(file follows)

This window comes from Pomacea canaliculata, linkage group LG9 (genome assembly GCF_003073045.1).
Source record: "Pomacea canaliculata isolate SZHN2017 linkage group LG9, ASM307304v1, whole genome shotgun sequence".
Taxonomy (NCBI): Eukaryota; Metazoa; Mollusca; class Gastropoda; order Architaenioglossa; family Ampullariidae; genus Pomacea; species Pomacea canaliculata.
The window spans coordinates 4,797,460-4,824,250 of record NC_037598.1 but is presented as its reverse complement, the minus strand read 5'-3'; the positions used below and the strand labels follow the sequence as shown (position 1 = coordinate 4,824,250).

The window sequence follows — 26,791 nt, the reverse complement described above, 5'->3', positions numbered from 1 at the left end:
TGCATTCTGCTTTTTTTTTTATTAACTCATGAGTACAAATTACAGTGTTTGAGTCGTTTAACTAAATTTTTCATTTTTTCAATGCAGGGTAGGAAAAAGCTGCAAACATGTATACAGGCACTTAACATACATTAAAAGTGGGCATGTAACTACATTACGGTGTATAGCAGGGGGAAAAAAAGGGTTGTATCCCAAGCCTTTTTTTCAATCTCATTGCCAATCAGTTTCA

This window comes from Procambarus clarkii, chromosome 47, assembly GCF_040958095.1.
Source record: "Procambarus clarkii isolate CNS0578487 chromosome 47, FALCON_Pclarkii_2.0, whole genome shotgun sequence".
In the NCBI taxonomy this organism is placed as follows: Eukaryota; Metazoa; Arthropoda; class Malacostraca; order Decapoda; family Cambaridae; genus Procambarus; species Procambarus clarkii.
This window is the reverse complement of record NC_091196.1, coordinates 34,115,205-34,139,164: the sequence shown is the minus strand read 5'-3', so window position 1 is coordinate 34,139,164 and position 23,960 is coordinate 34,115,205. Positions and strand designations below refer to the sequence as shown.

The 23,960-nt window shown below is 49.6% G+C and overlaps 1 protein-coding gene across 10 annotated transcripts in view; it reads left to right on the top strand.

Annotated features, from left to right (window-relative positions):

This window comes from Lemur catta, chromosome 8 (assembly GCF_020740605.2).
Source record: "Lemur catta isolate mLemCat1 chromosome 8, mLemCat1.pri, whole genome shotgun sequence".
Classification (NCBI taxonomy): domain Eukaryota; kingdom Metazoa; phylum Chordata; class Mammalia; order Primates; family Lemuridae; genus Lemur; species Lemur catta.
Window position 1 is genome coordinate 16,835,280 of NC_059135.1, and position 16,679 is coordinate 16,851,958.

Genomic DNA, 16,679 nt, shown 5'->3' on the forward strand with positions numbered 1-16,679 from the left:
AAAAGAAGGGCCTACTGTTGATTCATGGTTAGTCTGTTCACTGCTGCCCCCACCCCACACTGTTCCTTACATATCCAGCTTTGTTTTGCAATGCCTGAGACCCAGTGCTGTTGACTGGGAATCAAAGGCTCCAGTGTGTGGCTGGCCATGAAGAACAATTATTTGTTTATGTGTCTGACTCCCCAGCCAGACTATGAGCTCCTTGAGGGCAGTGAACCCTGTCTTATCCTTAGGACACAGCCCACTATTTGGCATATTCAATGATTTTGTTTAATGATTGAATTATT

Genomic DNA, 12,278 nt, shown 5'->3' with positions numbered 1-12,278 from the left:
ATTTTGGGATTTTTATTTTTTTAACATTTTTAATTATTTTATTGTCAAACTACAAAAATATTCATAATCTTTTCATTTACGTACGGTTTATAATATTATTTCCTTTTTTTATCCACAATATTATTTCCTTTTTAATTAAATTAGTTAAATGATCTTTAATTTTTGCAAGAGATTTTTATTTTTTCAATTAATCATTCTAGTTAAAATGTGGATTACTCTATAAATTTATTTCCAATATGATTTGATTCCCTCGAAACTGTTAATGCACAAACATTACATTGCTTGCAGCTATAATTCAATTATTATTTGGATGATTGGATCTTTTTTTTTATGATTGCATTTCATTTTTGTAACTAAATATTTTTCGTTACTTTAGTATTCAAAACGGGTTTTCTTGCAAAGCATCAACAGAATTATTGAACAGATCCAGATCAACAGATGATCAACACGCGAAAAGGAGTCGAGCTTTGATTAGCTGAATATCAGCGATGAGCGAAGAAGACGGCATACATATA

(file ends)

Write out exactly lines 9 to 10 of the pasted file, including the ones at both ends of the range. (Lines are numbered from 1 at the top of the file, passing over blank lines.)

In the NCBI taxonomy this organism is placed as follows: Eukaryota; Metazoa; Arthropoda; class Malacostraca; order Decapoda; family Cambaridae; genus Procambarus; species Procambarus clarkii.
This window is the reverse complement of record NC_091196.1, coordinates 34,115,205-34,139,164: the sequence shown is the minus strand read 5'-3', so window position 1 is coordinate 34,139,164 and position 23,960 is coordinate 34,115,205. Positions and strand designations below refer to the sequence as shown.